From a group of any 4 students in a class of 30, each has exchanged Christmas cards with the other three. Show that some students have exchanged cards with all the other students in the class. How. . . .
A little bit of algebra explains this 'magic'. Ask a friend to pick 3 consecutive numbers and to tell you a multiple of 3. Then ask them to add the four numbers and multiply by 67, and to tell you. . . .
This article introduces the idea of generic proof for younger children and illustrates how one example can offer a proof of a general result through unpacking its underlying structure.
Choose a couple of the sequences. Try to picture how to make the next, and the next, and the next... Can you describe your reasoning?
Six points are arranged in space so that no three are collinear. How many line segments can be formed by joining the points in pairs?
Arrange the numbers 1 to 16 into a 4 by 4 array. Choose a number. Cross out the numbers on the same row and column. Repeat this process. Add up you four numbers. Why do they always add up to 34?
Here are some examples of 'cons', and see if you can figure out where the trick is.
I start with a red, a blue, a green and a yellow marble. I can trade any of my marbles for three others, one of each colour. Can I end up with exactly two marbles of each colour?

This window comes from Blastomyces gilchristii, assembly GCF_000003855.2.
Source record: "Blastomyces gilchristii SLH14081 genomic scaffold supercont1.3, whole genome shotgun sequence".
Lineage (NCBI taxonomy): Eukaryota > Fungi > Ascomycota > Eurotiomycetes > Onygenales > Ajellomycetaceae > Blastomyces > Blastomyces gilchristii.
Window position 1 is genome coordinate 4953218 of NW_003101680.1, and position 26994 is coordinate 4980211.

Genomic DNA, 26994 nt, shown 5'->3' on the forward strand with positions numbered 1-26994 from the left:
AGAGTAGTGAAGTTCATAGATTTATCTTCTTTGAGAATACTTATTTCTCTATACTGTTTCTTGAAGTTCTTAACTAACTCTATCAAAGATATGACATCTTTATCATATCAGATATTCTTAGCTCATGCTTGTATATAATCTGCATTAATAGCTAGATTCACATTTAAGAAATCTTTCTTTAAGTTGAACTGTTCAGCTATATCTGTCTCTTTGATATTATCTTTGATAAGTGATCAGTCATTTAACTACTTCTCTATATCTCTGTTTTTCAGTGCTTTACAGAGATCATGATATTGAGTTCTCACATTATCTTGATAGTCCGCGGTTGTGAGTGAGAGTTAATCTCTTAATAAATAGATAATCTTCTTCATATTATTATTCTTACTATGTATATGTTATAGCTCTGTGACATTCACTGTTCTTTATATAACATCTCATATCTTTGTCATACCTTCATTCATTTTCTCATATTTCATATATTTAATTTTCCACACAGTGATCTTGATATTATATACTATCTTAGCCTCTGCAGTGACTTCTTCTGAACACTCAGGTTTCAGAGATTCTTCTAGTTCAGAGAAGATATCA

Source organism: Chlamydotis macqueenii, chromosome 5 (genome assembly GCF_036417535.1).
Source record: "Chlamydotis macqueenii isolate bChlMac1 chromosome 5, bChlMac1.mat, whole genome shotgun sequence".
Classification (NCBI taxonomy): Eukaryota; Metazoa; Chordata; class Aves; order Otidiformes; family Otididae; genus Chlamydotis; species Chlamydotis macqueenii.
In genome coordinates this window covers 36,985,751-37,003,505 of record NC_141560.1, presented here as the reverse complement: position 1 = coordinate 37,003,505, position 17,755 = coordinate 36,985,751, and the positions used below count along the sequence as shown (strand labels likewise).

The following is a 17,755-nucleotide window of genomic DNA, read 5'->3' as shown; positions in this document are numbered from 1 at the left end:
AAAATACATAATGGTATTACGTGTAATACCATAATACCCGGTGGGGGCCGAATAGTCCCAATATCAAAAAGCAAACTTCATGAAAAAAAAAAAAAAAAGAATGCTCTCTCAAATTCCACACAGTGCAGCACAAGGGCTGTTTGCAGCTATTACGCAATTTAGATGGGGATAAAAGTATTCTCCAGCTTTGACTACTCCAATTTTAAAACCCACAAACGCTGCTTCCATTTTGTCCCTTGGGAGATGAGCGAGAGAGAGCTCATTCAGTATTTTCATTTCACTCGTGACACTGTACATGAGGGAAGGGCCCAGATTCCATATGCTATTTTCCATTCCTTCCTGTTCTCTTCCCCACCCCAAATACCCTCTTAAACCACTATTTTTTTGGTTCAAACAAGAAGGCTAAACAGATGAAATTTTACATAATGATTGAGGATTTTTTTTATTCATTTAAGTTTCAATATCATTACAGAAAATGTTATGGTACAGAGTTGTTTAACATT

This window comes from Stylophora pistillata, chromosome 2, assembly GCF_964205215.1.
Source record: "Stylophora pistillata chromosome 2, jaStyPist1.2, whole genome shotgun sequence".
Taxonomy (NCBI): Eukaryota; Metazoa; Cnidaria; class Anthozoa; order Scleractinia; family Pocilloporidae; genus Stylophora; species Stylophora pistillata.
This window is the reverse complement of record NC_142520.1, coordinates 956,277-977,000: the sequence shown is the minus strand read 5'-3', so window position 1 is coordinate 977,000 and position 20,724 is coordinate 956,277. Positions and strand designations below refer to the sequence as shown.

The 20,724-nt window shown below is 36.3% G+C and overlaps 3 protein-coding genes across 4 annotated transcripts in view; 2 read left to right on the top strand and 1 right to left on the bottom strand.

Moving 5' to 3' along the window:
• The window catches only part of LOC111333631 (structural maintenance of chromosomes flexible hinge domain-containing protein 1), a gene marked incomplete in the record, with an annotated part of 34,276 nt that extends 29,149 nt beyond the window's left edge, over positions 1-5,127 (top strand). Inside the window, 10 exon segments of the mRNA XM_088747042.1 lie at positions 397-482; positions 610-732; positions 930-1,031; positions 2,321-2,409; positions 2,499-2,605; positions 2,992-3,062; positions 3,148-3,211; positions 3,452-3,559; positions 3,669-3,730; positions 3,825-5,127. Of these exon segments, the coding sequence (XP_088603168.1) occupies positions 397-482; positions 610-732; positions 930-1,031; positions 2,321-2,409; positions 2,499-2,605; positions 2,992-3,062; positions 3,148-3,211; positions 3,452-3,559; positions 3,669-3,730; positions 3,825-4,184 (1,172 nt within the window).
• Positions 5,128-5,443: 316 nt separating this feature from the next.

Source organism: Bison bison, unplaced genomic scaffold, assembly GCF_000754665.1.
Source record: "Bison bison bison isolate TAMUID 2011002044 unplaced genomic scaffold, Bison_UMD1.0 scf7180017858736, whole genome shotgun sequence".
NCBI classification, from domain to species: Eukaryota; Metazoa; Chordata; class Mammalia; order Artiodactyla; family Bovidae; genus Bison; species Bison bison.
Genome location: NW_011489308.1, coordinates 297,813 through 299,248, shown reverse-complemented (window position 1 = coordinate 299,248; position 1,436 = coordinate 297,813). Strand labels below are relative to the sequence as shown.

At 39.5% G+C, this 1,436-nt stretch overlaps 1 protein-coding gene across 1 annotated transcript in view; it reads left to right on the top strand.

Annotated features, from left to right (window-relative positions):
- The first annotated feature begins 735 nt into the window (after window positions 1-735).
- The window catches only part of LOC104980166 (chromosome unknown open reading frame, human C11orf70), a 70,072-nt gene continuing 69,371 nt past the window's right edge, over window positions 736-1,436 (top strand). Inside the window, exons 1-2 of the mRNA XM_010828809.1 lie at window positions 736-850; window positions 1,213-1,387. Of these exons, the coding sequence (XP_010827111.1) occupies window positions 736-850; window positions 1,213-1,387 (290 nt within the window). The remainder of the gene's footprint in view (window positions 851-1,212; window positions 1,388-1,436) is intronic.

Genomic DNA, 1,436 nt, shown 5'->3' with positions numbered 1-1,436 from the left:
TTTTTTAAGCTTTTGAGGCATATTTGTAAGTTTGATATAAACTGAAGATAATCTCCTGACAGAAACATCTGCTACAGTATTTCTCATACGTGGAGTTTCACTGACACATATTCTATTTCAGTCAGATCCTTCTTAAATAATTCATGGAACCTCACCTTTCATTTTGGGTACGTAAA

I start with a red, a green and a blue marble. I can trade any of my marbles for two others, one of each colour. Can I end up with five more blue marbles than red after a number of such trades?
Can you cross each of the seven bridges that join the north and south of the river to the two islands, once and once only, without retracing your steps?
There are four children in a family, two girls, Kate and Sally, and two boys, Tom and Ben. How old are the children?
In how many distinct ways can six islands be joined by bridges so that each island can be reached from every other island...
If you can copy a network without lifting your pen off the paper and without drawing any line twice, then it is traversable. Decide which of these diagrams are traversable.
Can you arrange the numbers 1 to 17 in a row so that each adjacent pair adds up to a square number?
Imagine we have four bags containing a large number of 1s, 4s, 7s and 10s. What numbers can we make?
Imagine we have four bags containing numbers from a sequence. What numbers can we make now?
Are these statements relating to odd and even numbers always true, sometimes true or never true?